One of the challenges for a growing business is the cost of equipping new workers, cloud computing is making this easier and making companies more flexible.

Not so long ago, the cost of setting up a new staff member with a computer, software and all the other oncosts was prohibitive. In industries like architecture, design or Engineering it was quite possible to spend $30,000 on a fully equipped workstation.

For most businesses it was quite typical to send $3,000 on a PC fitted out with Microsoft Office, line of business software and associated IT setup costs.

Often the employee costs were even higher as they spent days sitting around waiting for the IT people to get around to setting up an account or a new license to arrive for the critical business software tools.

For businesses with varying workflows — particularly those in project based industries like designers and architects — these costs were a major hassle if you were only taking on a contractor or temporary worker for a few weeks. It either meant wasting capital on expensive equipment that was unused most of the time or paying outrageous rental fees.

With the arrival of cloud computing all of this changed and the relatively cheap cost of setting up new workers is now one of the reasons why it’s so easy to start a business.

Another benefit of cloud computing is it allows staff to work from home and on the road. Not so long ago, remote working was a complex and expensive thing to set up, now the cloud services don’t care where you’re connected.

The modern cloud computing model is coming up to being a decade old and smart businesses are using its benefits to their advantage, those who haven’t explored the benefits are being left behind.

Sep 012014
 
servers running business cloud computer applications

This post is one in a series of four sponsored stories brought to you by Nuffnang.

A few months after the iPad was launched in 2010 I was at an event that showed how quickly cloud computing was changing the workplace.

The event was a demonstration on cloud computing services to a room full of company directors and the organisers had assumed they would be scarcely capable of using a web browser.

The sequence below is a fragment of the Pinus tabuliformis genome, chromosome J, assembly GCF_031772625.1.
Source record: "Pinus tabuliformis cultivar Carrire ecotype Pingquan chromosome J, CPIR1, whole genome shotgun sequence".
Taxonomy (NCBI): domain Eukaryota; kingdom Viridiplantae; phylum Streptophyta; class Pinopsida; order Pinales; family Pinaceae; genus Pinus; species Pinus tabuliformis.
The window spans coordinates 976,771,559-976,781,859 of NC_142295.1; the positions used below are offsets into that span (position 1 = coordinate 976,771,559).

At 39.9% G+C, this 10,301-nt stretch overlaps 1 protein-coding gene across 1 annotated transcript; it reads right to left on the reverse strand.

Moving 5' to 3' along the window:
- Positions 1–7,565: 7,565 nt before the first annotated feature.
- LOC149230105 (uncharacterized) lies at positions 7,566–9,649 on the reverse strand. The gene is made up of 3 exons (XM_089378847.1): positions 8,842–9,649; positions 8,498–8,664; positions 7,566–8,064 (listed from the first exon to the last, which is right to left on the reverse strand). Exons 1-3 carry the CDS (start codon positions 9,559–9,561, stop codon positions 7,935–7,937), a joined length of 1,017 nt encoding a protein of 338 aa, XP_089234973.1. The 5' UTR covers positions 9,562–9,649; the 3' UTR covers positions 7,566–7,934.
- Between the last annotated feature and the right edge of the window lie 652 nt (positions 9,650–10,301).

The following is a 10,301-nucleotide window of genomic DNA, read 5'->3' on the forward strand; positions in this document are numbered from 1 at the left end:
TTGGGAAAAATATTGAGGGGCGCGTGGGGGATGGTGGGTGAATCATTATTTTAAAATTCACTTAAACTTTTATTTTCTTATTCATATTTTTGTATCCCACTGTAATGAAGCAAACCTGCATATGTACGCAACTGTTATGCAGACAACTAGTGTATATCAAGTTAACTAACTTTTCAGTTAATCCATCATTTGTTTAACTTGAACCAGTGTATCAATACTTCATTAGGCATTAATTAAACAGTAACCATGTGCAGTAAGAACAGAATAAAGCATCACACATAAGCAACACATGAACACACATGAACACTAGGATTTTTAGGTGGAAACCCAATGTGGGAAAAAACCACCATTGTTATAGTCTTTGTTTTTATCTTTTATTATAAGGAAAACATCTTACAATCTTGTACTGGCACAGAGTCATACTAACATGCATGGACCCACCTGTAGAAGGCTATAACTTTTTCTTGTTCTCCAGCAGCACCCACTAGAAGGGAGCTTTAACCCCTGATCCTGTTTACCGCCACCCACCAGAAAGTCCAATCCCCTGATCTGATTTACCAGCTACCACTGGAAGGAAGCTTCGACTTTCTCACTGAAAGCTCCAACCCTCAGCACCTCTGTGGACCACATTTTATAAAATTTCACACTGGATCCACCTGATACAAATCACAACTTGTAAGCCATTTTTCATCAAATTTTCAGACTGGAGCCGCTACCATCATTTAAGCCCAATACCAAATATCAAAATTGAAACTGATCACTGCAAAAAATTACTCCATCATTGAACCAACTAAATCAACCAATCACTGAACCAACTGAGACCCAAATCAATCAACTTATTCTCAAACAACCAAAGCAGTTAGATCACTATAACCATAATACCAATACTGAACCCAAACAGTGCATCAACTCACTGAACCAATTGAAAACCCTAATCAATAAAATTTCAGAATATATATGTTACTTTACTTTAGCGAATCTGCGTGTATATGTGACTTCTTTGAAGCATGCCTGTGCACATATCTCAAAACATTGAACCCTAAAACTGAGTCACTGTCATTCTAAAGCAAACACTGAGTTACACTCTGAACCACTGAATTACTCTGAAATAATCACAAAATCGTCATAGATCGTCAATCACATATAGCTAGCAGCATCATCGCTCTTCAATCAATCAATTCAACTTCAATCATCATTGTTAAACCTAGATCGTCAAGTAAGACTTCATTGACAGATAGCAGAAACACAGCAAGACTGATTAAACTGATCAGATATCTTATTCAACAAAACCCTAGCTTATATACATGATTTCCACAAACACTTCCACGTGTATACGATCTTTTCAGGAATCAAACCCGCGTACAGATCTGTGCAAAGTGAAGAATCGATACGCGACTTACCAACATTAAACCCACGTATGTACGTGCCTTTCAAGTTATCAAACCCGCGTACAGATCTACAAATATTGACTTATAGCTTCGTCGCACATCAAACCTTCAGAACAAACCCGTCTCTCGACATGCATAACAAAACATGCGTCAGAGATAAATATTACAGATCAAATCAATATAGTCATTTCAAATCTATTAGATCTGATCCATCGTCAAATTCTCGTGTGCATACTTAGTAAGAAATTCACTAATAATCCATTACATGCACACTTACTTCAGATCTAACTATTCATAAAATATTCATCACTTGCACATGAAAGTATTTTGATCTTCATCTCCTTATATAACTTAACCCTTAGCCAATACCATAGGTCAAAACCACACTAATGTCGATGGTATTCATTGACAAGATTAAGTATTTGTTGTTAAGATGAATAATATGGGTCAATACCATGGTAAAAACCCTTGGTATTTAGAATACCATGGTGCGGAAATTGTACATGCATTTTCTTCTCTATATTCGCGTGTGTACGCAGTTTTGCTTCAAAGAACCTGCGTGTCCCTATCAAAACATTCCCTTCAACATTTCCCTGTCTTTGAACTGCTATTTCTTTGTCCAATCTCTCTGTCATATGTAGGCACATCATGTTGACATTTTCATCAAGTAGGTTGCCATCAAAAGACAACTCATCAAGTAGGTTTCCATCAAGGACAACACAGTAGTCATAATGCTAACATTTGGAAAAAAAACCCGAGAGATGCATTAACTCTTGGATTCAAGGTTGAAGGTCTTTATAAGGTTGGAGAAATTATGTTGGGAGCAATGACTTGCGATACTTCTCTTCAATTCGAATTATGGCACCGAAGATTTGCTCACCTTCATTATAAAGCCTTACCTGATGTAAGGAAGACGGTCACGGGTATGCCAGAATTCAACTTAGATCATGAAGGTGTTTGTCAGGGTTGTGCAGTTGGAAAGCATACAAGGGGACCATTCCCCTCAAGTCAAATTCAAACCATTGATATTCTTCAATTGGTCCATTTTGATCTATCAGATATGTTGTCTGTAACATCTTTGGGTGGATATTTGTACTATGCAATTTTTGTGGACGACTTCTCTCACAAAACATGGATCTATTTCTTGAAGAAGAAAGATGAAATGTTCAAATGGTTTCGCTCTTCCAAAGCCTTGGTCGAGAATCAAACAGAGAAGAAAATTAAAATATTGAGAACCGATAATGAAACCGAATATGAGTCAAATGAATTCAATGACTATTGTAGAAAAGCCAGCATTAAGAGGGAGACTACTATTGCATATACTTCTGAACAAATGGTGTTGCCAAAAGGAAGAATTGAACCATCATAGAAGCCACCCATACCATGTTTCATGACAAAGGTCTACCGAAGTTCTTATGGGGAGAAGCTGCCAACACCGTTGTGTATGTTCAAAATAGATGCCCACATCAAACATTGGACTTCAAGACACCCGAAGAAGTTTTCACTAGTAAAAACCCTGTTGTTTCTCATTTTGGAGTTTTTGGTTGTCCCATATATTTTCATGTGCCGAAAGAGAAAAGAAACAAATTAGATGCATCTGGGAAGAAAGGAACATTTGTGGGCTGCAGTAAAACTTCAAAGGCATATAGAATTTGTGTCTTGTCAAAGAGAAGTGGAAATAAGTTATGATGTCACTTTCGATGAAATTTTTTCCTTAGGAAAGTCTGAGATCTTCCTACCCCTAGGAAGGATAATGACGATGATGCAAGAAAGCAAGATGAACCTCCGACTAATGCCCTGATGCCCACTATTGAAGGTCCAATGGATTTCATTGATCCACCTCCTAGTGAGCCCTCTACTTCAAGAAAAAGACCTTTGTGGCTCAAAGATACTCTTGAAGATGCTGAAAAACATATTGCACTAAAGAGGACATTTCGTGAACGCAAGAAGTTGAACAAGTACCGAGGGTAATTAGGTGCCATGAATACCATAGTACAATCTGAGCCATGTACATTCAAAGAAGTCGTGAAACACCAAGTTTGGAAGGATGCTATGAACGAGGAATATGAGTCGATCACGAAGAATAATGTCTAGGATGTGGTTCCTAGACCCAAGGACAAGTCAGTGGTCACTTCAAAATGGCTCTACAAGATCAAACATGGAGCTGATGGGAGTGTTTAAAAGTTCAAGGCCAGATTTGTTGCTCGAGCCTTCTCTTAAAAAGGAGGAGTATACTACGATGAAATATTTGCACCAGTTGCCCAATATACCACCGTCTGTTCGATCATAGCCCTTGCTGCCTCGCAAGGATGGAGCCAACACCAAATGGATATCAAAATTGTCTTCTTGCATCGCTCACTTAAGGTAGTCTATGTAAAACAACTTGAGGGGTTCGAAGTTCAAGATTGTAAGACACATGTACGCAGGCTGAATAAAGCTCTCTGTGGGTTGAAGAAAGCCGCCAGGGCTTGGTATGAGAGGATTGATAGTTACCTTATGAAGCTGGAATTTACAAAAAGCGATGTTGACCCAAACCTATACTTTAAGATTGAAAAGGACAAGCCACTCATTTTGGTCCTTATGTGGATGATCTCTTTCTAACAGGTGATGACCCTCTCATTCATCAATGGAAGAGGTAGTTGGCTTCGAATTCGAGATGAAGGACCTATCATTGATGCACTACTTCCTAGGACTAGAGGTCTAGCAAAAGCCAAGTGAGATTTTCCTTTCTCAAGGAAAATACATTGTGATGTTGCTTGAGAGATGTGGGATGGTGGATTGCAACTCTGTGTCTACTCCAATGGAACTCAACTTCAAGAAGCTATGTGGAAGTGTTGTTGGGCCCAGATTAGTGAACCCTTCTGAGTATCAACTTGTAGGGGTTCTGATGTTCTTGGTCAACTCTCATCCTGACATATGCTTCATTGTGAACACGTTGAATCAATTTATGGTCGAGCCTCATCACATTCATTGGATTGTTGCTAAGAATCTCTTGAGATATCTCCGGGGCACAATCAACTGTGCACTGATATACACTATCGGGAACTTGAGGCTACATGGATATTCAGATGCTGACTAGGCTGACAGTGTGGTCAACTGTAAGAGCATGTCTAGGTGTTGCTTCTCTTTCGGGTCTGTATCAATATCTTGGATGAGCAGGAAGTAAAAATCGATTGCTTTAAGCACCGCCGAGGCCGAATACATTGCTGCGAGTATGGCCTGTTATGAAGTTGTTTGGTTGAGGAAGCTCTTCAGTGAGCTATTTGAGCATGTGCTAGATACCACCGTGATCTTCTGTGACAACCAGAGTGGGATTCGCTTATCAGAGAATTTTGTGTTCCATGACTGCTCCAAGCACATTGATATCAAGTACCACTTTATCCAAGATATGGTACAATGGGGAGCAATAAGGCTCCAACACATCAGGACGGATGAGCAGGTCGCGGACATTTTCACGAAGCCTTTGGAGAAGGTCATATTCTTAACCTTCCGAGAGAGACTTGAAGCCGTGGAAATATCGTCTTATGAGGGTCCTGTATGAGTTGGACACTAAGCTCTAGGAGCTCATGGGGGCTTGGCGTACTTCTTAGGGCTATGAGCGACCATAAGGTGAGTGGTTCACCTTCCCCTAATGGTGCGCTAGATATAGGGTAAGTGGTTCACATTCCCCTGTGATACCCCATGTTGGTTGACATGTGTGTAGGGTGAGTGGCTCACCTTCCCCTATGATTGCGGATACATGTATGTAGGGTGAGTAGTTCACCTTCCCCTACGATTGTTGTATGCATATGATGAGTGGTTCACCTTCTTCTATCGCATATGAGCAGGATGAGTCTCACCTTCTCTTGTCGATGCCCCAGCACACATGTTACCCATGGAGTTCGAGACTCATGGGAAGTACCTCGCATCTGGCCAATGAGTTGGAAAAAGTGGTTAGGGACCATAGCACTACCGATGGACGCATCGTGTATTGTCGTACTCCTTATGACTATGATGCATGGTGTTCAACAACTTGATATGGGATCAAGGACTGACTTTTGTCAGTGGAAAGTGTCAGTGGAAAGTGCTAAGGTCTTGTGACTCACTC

It turned out the organisers were wrong, one of the older directors waved his iPad around and declared the device had changed his life.

“We used to get a fat parcel of papers a week before a board meeting,” he said. “We’d be ringing each other up to discuss things and no-one knew if they were Arthur or Martha.”

“Now all the documents are uploaded and we can all work on them, take notes and see what each other has to say. It saves us a heap of work.”

This gentlemen was, to be polite, a pre-baby boomer and a director of a medium sized insurance company. This was not a business full of hipster Gen-Ys at a funky startup.

We should also keep in mind this conversation was four years ago when the online tools were far more basic, smartphones were not as refined as today and mobile internet wasn’t as affordable or accessible.

Today almost every employee has access to the web and collaboration tools through their smartphone, tablet computer or laptop and this gives every business the opportunity to be doing what that insurance company had in place for its directors in 2010.

Shortly after that conversation I was speaking at a technology conference in country New South Wales about this and during one of the sessions one of the attendees described how her timber yard had improved productivity through using online spreadsheets.

In the past the timberyard had used paper based systems to give customers quotes. From the salesman’s visit it could take up to two weeks for the business to get prices back to prospective clients.

Once on the cloud the sales team could access shared documents, price lists and brochures which allowed them to write up quotes on the spot, get them immediately approved by their managers and into the clients’ hands while still on the site.

“We were winning jobs simply because we were so fast,” the lady told me.

It’s tempting to think all of the airy talk about collaboration is just for sexy startup companies but as an old school insurance company in Melbourne and a timberyard in New South Wales shows, cloud services are delivering real productivity and sales improvements to all sorts of industries.

For all businesses, the greatest challenge is getting staff working together effectively, there’s now no reason for any company not to be using cloud services to give the workplace a boost.